Barney Fife is the only character with two musical themes on The Andy Griffith Show
The Andy Griffith Show is the best dubbed show in TV history, period.
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The music of The Andy Griffith Show is so much more than its iconic whistling theme. According to Earle Hagen, who co-wrote the theme song and composed the show's incidental music, it's still the best-dubbed TV show that ever aired.
In a 1997 interview with the Archive of American Television, Hagen explained that The Andy Griffith Show's use of music was highly unusual for a comedy show, averaging between nine and nine-and-a-half minutes per episode. Hagen is certainly familiar with what the standard is because he crafted incidental music for other sitcoms, including the highly musical The Dick Van Dyke Show. So, it's really saying something that he sees The Andy Griffith Show as his finest work.
"I know of no television on air that has the presence of music like the Griffth show," Hagen said.
The reason The Andy Griffith Show required so much music was because Hagen said there were certain scenes where the drama could be amplified by adding music. The trouble was, if you wanted to score a 30-second segment of the show, Hagen said, you couldn't just bring in music whenever you wanted.
"I don’t care whether you whisper it or you shout it, you feel it," Hagen said. "Even if you bring it in under a sound effect, and it’s just there, the additive of music is noticeable."
That's why Hagen had to find more natural ways to bring music in, which naturally meant more music on the show.
Perhaps the most memorable incidental music to fans were the individual themes Hagen composed for each of the show's main characters, even Aunt Bee. For Andy, Hagen used a variant of the whistling theme, but in the interview, he explained why Barney Fife required not one but two themes to capture the nature of his iconic character.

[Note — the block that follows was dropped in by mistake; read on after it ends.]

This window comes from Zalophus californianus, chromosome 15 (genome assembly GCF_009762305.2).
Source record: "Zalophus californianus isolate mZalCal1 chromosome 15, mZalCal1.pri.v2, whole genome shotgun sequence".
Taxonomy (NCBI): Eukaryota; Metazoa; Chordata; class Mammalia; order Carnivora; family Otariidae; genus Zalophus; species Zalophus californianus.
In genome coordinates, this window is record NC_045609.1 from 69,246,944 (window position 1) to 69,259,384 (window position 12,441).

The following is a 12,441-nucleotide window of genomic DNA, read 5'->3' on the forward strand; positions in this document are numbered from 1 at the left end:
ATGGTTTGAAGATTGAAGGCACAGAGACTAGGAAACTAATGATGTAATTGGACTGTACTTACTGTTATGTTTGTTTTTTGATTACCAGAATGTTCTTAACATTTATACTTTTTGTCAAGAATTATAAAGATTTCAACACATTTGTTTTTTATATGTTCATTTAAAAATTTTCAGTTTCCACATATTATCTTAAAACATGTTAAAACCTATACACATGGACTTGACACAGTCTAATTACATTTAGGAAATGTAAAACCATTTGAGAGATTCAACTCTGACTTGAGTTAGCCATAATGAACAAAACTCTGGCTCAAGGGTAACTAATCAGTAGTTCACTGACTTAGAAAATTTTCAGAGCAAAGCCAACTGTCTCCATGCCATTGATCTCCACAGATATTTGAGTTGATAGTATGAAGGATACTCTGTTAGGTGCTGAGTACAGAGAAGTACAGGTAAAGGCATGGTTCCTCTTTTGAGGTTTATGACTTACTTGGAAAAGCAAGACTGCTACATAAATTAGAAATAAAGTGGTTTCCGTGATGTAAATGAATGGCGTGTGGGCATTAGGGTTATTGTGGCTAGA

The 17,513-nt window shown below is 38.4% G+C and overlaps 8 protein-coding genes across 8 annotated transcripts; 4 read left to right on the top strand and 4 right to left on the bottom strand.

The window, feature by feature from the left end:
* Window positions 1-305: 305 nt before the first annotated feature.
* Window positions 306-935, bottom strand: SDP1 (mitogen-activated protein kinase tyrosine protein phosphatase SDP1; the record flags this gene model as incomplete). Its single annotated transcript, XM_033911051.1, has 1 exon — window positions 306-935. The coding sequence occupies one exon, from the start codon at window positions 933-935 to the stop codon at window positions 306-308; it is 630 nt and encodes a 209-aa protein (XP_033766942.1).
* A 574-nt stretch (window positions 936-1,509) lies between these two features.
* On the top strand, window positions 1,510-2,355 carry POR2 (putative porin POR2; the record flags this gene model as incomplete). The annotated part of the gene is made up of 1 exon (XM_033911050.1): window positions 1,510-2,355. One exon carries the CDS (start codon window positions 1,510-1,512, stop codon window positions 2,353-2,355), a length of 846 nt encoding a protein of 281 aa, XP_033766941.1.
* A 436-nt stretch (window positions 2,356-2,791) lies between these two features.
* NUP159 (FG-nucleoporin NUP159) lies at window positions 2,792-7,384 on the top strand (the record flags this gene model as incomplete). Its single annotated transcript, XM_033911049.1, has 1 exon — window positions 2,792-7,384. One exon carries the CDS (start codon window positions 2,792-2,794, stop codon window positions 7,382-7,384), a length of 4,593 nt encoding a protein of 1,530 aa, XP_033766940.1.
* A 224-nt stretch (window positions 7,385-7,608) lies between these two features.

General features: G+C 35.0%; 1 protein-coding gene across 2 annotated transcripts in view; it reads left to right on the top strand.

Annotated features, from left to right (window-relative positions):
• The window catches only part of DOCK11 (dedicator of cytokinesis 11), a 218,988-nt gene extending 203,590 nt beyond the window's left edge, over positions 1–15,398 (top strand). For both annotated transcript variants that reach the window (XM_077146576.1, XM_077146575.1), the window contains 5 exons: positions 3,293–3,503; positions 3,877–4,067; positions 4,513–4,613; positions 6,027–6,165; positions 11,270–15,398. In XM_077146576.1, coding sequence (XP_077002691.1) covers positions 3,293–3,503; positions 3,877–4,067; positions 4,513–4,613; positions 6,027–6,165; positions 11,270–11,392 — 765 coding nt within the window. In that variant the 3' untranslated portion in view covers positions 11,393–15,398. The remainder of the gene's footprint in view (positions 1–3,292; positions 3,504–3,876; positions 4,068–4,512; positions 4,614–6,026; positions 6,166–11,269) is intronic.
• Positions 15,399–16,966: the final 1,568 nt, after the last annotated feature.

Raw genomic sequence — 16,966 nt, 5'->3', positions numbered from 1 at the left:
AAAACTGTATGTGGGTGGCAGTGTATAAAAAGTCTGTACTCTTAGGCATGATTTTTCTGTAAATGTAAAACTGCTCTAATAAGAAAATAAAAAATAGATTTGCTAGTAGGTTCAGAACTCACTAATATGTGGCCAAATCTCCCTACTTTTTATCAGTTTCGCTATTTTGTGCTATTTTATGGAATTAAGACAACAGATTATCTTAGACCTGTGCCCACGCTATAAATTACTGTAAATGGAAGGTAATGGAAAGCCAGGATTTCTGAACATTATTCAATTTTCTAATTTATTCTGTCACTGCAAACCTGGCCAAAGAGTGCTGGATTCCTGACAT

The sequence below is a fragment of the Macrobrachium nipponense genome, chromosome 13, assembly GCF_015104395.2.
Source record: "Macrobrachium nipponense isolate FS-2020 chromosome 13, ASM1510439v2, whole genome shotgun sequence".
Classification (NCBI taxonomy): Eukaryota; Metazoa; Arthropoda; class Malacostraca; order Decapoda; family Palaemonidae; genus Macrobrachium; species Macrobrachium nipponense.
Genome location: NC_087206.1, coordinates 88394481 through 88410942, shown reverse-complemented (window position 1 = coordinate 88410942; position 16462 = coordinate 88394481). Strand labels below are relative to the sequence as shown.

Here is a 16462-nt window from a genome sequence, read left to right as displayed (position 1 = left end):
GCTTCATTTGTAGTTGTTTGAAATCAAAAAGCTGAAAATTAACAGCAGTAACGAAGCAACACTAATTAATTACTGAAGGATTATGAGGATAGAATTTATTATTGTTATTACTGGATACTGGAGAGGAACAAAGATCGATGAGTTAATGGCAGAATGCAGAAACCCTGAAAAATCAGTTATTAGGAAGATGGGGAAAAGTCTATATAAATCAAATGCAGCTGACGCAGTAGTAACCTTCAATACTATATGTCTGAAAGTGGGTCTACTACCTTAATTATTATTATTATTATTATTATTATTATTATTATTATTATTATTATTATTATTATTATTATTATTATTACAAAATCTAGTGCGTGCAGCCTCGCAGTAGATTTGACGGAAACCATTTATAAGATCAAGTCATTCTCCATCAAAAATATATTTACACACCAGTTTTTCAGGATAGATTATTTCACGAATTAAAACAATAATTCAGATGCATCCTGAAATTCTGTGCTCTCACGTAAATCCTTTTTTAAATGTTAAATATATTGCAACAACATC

"I had two themes for Don [Knotts]," Hagen said. "Because Don was a twitchy character, and my philosophy about comedy music is you don’t play things that are funny. You just try to amplify the character visually. If he’s twitchy, I wanted to make it more so. And when he was overbearing, I had a march that was like Dragnet, you know? The ultimate cop on the beat. So I had two themes for Don."
Listen carefully next time you're watching an episode and see if your ears can pick up on these two different themes repeated throughout the show's run. (You can also hear them both in the video at the top of this post.) Once your ears get tuned into Hagen's sounds, you'll likely also pick up on all kinds of fun decisions the sound team made.
Hagen said The Andy Griffith Show's sound team was "just a bunch of highly theatrical, motivated people" willing to challenge dubious dubbing calls when necessary to make sure the sound on the show was the best it could possibly be.
"There were times when we’d go and fight with the dubbing crew," Hagen said, citing an example that'll make any Andy fan smile, "Was the tire squeal more important than the music we were doing at that point in time?"
Above all, Hagen said the reason why music became such a subtly affecting factor of the show was as simple as everything else in Mayberry.
"There was an attitude about the show that added long spaces of time," Hagen said, explaining how The Andy Griffith Show would linger in moments, allowing the audience to really settle into a scene. To make everything feel just right, Hagen brought in music.
"I would always try to find someplace, even if it was four minutes earlier, to bring the music in so that it developed along with the scene and then arrived at that 30 seconds, which was invaluable," he explained. "And it worked. Incidentally, that was the best dubbing job in television."